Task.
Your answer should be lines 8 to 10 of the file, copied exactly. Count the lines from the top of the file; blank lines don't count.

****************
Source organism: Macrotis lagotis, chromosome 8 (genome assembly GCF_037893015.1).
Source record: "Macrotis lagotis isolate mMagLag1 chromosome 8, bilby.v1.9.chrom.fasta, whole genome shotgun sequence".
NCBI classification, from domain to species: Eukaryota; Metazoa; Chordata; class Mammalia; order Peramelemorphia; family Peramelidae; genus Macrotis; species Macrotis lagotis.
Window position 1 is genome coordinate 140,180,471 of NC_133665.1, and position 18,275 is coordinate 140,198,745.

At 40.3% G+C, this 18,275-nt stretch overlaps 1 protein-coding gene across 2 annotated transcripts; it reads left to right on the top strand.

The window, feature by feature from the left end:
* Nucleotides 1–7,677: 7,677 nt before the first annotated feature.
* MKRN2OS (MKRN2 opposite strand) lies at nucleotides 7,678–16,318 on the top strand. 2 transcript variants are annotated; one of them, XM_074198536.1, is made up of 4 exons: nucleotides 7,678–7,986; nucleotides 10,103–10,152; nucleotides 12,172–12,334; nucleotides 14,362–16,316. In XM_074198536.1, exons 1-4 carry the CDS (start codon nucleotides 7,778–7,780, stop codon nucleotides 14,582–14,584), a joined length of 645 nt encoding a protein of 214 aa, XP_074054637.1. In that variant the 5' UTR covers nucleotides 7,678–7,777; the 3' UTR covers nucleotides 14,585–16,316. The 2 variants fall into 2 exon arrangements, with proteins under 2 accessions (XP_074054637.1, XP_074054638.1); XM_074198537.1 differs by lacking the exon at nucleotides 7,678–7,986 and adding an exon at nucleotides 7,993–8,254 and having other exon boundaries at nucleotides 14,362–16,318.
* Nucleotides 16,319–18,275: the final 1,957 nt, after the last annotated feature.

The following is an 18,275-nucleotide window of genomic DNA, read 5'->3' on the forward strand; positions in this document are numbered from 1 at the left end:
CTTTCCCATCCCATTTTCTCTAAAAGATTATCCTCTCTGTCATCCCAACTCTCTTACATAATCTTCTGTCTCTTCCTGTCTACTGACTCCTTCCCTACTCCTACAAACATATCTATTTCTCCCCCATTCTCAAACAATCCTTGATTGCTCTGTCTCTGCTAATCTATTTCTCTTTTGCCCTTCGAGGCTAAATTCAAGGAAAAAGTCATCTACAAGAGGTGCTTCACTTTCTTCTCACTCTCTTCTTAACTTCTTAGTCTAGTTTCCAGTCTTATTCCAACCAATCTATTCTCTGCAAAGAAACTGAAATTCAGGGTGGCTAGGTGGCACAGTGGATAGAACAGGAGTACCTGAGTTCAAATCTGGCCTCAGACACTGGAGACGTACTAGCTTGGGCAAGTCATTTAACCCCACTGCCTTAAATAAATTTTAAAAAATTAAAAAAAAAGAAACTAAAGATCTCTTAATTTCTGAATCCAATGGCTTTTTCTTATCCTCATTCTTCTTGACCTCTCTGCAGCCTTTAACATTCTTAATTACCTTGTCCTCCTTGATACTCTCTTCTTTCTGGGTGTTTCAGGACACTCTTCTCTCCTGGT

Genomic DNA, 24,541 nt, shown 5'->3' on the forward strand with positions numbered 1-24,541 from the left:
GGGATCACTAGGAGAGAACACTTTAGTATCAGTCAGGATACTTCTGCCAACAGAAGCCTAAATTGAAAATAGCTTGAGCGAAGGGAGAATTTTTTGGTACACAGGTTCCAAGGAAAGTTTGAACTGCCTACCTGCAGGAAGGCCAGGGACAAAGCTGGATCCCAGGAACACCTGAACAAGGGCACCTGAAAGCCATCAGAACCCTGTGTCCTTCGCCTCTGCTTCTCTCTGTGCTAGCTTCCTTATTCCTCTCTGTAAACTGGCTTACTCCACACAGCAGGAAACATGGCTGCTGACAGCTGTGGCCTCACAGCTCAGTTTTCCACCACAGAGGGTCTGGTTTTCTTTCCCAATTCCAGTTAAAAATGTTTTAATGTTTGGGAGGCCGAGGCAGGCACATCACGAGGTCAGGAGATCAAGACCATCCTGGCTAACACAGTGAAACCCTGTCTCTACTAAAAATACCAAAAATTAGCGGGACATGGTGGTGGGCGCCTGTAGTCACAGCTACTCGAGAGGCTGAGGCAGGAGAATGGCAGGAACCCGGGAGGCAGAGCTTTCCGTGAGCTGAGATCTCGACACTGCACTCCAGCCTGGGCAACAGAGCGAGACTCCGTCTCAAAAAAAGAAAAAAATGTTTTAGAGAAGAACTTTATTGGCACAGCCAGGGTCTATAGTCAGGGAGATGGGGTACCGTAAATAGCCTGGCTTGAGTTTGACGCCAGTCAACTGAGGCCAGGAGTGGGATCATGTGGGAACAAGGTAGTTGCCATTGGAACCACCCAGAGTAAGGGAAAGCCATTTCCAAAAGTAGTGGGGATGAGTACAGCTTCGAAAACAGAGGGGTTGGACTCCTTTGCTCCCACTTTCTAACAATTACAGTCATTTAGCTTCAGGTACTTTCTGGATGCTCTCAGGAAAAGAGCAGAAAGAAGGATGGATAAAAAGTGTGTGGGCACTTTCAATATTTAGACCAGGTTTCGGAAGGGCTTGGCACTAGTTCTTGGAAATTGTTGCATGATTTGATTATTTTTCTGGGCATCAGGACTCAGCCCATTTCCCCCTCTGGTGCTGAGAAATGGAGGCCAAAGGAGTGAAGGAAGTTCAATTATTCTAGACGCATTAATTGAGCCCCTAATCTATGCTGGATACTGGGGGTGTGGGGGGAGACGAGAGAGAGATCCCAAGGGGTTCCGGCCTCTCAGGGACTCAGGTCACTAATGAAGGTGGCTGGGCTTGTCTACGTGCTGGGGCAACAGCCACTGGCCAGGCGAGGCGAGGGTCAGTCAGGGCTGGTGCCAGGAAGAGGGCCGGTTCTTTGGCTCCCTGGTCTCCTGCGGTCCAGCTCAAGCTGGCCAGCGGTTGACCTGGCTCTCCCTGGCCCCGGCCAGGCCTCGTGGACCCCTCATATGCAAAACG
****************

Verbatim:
* MKRN2OS (MKRN2 opposite strand) lies at nucleotides 7,678–16,318 on the top strand. 2 transcript variants are annotated; one of them, XM_074198536.1, is made up of 4 exons: nucleotides 7,678–7,986; nucleotides 10,103–10,152; nucleotides 12,172–12,334; nucleotides 14,362–16,316. In XM_074198536.1, exons 1-4 carry the CDS (start codon nucleotides 7,778–7,780, stop codon nucleotides 14,582–14,584), a joined length of 645 nt encoding a protein of 214 aa, XP_074054637.1. In that variant the 5' UTR covers nucleotides 7,678–7,777; the 3' UTR covers nucleotides 14,585–16,316. The 2 variants fall into 2 exon arrangements, with proteins under 2 accessions (XP_074054637.1, XP_074054638.1); XM_074198537.1 differs by lacking the exon at nucleotides 7,678–7,986 and adding an exon at nucleotides 7,993–8,254 and having other exon boundaries at nucleotides 14,362–16,318.
* Nucleotides 16,319–18,275: the final 1,957 nt, after the last annotated feature.

The following is an 18,275-nucleotide window of genomic DNA, read 5'->3' on the forward strand; positions in this document are numbered from 1 at the left end: